Inside the fish meat, they saw it with their own eyes—the pattern had been completely transformed into a diamond-shaped pattern. But now, they saw that the fish skin was intact, looking very complete.

Master Fan opened his mouth wide. This was beyond his expectations. He hadn’t expected this seemingly petite youth to have such skills. What surprised him even more was that the ingredients could be carved into such patterns.

It wasn’t that Master Fan was ignorant; it was just that the culinary industry of this era was not well developed. People only focused on filling their stomachs. There were no eight major cuisines like those in later generations. The handling of ingredients was quite rough, even though knife skills were valued, they were not as strict as in later generations. Moreover, becoming a chef required inheritance.

Even in this era, there was soy sauce, but it was still relatively expensive, and ordinary families couldn’t afford it. Only many restaurants would use soy sauce. Ordinary families considered it good enough if their meals were cooked properly. So, after thinking about it all night, Jiang Chan decided to start with culinary skills.

Regardless of the era, skilled artisans were always in demand. Although her culinary skills couldn’t compare to those of later chefs, they were more than sufficient for a restaurant like this.

Under the admiring eyes of Master Fan and the two apprentices, Jiang Chan found vinegar, sugar, wine, broth, and wet starch, and cooked them into sweet and sour sauce. Actually, it would be better if there were tomato sauce. It was the peak of winter, and where could she find tomatoes, especially considering that tomatoes seemed to have come from outside?

Jiang Chan frowned, watching the oil in the pot. In this era, rapeseed cultivation was quite mature, and people had long been using rapeseed oil, which saved her some trouble.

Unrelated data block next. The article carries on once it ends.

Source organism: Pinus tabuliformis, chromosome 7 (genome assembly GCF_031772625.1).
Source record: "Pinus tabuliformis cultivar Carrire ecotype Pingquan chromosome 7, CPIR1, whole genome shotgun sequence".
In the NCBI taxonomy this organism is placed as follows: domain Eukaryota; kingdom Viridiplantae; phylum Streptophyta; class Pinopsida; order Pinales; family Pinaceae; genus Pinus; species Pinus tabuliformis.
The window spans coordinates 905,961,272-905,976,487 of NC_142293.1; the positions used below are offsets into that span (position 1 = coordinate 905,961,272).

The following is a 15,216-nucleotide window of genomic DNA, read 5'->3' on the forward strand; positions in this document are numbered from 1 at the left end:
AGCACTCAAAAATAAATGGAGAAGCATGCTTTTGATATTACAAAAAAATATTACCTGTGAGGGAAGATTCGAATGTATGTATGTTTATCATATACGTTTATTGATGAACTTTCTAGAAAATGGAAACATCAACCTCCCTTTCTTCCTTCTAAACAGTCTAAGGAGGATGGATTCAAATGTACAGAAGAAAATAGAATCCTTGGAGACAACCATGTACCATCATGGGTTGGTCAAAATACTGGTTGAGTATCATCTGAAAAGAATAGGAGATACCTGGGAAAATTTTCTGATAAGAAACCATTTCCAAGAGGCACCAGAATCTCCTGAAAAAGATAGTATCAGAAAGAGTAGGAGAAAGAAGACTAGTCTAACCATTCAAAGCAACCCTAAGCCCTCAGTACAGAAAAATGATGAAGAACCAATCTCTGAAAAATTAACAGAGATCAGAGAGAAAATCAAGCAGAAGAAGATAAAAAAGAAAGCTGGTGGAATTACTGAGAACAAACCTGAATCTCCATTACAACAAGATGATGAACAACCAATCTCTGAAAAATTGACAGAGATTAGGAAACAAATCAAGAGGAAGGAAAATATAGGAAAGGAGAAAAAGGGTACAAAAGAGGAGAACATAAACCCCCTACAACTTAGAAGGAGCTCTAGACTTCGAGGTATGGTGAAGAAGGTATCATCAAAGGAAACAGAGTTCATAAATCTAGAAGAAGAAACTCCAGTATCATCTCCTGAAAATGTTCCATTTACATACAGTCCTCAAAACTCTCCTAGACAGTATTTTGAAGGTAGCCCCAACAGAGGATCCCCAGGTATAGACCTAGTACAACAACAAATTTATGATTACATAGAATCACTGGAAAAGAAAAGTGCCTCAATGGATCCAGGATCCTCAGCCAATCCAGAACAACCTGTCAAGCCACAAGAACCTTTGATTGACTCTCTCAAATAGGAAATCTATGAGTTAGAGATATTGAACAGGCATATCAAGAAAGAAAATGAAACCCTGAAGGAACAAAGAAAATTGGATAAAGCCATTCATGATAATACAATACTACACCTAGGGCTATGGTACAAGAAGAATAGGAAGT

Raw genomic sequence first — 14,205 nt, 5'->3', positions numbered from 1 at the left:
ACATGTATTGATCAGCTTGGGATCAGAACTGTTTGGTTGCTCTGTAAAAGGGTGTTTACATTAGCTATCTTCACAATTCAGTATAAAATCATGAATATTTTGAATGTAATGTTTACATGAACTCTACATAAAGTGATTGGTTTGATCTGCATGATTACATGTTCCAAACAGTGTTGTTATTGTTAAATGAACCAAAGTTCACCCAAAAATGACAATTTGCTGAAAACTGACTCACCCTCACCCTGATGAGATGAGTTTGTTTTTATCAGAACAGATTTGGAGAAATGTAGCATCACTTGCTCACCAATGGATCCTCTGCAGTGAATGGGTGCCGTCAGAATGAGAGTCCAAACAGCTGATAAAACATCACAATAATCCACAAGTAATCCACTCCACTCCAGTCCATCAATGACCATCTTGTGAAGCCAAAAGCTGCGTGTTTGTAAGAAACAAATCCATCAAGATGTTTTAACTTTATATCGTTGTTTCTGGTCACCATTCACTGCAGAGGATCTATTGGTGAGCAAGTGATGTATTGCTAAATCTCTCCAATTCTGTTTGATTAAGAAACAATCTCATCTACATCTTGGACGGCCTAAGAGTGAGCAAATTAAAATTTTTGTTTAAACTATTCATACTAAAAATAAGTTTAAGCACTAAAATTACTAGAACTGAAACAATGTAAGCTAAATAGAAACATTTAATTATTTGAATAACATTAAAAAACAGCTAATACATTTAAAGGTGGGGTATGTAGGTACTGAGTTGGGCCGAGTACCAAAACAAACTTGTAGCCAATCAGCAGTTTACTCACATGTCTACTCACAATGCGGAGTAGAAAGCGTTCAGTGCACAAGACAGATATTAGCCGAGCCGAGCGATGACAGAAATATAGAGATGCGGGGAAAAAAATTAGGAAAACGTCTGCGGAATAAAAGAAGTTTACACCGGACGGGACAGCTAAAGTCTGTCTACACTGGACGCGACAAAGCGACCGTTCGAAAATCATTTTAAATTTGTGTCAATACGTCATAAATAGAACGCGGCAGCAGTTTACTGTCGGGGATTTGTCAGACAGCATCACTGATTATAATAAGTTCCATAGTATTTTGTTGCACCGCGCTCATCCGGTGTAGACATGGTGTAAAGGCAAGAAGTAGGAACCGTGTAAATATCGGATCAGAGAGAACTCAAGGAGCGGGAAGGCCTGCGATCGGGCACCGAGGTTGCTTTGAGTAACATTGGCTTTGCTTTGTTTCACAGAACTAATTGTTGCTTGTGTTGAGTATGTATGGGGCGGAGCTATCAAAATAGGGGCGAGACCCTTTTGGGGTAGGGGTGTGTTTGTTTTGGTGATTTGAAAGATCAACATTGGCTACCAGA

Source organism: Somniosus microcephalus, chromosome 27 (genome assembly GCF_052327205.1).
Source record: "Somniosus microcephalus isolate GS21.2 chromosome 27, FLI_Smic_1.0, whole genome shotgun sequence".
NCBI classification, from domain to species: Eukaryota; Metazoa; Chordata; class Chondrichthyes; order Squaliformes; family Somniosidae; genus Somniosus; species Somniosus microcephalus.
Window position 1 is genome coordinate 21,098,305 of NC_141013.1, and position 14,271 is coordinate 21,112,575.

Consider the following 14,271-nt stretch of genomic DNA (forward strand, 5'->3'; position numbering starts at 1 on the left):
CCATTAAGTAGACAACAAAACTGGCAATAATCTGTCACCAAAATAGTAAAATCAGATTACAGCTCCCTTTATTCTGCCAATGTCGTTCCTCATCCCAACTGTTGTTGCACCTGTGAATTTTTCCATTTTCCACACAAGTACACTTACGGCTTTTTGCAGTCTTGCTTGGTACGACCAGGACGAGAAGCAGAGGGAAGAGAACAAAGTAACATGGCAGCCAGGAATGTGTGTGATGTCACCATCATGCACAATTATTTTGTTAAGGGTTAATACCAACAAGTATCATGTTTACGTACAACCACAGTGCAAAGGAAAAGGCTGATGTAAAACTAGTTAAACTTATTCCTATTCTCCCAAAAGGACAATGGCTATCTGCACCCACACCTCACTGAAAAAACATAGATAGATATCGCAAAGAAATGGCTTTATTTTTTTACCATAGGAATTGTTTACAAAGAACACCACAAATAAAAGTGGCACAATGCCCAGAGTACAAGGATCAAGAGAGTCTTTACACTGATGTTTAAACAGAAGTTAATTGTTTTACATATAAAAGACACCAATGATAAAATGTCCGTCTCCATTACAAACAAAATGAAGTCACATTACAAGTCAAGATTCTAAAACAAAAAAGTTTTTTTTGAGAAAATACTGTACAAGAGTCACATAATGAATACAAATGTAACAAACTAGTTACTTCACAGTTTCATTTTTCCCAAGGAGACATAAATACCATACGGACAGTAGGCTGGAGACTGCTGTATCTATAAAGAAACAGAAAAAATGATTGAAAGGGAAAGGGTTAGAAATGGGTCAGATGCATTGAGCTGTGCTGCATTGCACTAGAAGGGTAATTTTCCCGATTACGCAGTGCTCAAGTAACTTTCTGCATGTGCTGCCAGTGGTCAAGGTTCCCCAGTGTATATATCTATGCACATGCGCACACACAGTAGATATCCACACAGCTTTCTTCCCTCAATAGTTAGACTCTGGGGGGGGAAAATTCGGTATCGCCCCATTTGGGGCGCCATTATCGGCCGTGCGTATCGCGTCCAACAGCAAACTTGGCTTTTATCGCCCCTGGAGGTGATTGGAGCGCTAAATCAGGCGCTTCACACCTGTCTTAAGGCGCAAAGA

When the oil temperature reached eighty percent, Jiang Chan flipped the two fish fillets, curled up the fish tails to form a squirrel shape, then lifted the fish neck with one hand and used chopsticks to clamp the other end, putting it in the oil for a brief fry to set the shape. Afterward, she immersed the entire fish into the oil until it turned a light yellow, then lifted it out. When the oil temperature reached eighty percent again, she put it back in for a second fry until it turned golden yellow, and placed the fish, with the decorated side facing up, on the fish plate.

Next, she coated the fish head with starch and fried it until it turned golden yellow, placing it in the fish plate to form a squirrel shape.

Leaving a little oil in the pot, she sautéed green onions until fragrant, then added minced garlic, diced bamboo shoots, diced shiitake mushrooms, and peas, stir-frying until cooked. She poured in the sweet and sour sauce, simmered it until thick, then added cooked lard and shrimp, stir-frying it evenly before drizzling with sesame oil.

The shopkeeper, who had been standing at the kitchen door without anyone noticing, watched Jiang Chan’s movements. The aroma was too enticing. He had been running this restaurant for many years, but he had never smelled such a delightful fragrance.

Beside him was a waiter who had been drawn by the aroma. The small kitchen was packed, but despite everyone sniffing, no one spoke, holding their breath and watching Jiang Chan’s movements.

Finally, it was the moment of the real performance. Jiang Chan poured the prepared sweet and sour sauce over the arranged mandarin fish. Upon contact with the hot oil, the already fried fish slices unfolded, emitting a “sizzling” sound—a normal sound during the frying process, but to the diners, it seemed particularly extraordinary.

The server sniffed, “This dish smells so good. I wonder what it tastes like. Boss, can you let me try it?”